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    • Join Date: Oct 2010
    • Posts: 2

    Smile An Interview for English Teachers

    Even as a college student, I am still trying to figure out what I want to do. And surely enough, after some research, I have found myself to being interested in teaching English be it my own country or somewhere else in the world. Anyways, for my Comp. II class, I was given the option to choose a subject that interested me to write on as long as I included an interview of some sort. And surprisingly, when I asked the prof about doing an interview on a forum, she had no problem with it. So here are my questions. Feel free to answer the questions you want to.

    1.) What made you interested in teaching the English language?

    2.) What steps did you have to take in order to become an English language teacher?

    3.) What was the hardest part about becoming an English Teacher?

    4.) When you moved to the part of the world where you are teaching now, how hard was it for you to adjust to a different culture and a new life style?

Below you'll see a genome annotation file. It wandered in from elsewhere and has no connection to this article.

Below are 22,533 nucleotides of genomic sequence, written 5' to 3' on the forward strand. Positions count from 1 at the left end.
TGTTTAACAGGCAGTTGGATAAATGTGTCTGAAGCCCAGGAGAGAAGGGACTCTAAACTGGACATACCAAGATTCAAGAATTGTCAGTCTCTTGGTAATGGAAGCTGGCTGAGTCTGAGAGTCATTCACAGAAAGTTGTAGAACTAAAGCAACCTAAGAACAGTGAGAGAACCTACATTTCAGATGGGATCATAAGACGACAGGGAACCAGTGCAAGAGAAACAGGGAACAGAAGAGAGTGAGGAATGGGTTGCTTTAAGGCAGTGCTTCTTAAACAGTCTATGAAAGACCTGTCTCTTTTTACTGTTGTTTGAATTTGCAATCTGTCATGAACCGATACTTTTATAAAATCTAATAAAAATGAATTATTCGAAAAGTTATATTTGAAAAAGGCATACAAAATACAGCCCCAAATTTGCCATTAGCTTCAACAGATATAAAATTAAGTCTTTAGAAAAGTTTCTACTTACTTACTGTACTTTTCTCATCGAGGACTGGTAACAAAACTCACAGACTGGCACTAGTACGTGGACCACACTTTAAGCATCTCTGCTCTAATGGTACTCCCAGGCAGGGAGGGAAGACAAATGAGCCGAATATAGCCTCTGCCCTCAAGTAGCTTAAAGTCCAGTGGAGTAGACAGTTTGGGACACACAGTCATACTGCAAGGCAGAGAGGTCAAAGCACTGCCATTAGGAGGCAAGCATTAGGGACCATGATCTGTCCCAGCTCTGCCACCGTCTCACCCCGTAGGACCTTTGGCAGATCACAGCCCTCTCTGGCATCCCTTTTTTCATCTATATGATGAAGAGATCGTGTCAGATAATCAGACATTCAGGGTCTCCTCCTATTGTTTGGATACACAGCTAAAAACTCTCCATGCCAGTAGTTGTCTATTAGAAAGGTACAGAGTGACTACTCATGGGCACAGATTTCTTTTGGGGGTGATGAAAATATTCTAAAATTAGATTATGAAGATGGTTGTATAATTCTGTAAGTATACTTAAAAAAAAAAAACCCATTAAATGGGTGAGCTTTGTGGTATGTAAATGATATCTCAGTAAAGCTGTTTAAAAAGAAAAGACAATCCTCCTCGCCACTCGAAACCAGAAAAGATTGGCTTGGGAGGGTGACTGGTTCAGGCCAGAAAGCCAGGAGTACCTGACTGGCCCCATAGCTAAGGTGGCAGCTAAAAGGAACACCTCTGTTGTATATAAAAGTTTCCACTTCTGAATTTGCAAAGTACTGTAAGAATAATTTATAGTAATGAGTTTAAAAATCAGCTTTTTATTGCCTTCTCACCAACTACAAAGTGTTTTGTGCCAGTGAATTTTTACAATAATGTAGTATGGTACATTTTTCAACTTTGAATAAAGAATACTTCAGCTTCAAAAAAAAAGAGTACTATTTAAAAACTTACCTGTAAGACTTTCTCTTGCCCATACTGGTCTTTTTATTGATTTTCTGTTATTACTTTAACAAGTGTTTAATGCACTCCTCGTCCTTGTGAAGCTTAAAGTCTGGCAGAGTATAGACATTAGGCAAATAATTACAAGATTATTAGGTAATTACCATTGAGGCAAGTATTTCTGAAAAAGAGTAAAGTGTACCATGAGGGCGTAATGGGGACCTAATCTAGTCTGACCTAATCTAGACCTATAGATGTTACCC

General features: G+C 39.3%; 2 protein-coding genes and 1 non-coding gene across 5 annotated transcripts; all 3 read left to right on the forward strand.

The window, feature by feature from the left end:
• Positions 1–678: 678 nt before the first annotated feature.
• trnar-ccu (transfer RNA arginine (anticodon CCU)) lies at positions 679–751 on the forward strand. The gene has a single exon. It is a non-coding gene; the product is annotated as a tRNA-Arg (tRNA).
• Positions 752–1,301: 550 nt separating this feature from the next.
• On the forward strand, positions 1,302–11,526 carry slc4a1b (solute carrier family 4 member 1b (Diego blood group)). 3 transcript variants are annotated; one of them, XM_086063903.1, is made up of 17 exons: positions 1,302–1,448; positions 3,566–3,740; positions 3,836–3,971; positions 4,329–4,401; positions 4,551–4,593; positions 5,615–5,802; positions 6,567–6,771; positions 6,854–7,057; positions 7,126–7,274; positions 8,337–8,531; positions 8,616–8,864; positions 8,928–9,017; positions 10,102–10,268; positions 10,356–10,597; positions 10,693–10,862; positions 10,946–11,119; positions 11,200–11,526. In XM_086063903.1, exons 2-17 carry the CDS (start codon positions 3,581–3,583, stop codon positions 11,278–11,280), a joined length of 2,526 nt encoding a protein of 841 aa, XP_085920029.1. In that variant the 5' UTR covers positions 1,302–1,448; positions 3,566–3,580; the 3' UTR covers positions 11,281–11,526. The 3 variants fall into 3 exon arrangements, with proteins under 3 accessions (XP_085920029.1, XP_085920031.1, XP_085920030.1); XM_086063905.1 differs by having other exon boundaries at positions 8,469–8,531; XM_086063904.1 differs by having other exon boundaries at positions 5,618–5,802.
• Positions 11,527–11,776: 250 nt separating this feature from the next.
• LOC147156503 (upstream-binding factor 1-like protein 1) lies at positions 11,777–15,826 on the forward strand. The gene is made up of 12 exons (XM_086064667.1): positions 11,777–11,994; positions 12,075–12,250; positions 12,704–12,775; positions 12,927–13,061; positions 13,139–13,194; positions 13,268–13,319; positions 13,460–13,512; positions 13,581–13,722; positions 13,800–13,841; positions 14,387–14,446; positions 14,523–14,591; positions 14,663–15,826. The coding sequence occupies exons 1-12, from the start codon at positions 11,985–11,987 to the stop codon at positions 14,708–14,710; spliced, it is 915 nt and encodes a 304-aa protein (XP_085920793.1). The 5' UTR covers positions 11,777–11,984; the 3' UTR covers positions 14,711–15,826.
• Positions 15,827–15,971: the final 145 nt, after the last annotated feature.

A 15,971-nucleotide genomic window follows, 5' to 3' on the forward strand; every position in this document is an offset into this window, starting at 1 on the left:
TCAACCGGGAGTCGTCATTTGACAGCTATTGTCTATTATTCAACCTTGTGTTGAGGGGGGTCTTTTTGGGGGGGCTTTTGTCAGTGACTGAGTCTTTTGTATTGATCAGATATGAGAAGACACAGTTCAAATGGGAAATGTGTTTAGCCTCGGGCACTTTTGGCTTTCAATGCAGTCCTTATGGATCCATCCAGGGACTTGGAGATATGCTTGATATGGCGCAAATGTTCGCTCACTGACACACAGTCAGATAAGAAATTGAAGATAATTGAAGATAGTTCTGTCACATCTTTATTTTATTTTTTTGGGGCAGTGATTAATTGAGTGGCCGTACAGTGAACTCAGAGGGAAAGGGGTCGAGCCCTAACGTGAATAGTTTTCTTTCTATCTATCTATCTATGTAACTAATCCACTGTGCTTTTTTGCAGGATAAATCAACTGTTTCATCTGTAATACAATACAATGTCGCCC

5.) With teaching, what struggles are there and which were the hardest to overcome?

    6.) What age group do you generally teach to?

    7.) How do you compensate for the variety of learning styles that can be found in a single classroom?

    8.) As far as moving and living, what assistance has the school that you work for or the agency that you're going through given you?

    9.) What teaching styles do you generally use to teach English?

    10.) Has becoming an ESL teacher been worth your time?

  1. Editor,
    English Teacher
    • Member Info
      • Native Language:
      • British English
      • Home Country:
      • UK
      • Current Location:
      • Japan

    • Join Date: Nov 2002
    • Posts: 66,948

    Re: An Interview for English Teachers

    For number 5, one of the struggles facing ESL is the deskilling that is going on in some areas, with the race to the bottom in terms of qualifications and salaries, and this is likely only to get worse. There's a lot of money in training and there are courses churning out people who really aren't up to the job in droves. Add this to long recession and high unemployment and the outlook is gloomy in some parts, though, fortunately, this is not universal.

    • Join Date: Oct 2010
    • Posts: 2

    Re: An Interview for English Teachers

    That seems interesting. With there being more and more teachers who are being sent to teach with less training and ability, do you think it will be hard for them to adjust to the culture, or will the ESL profession fall into the claws of people who want an easy ride to Japan?

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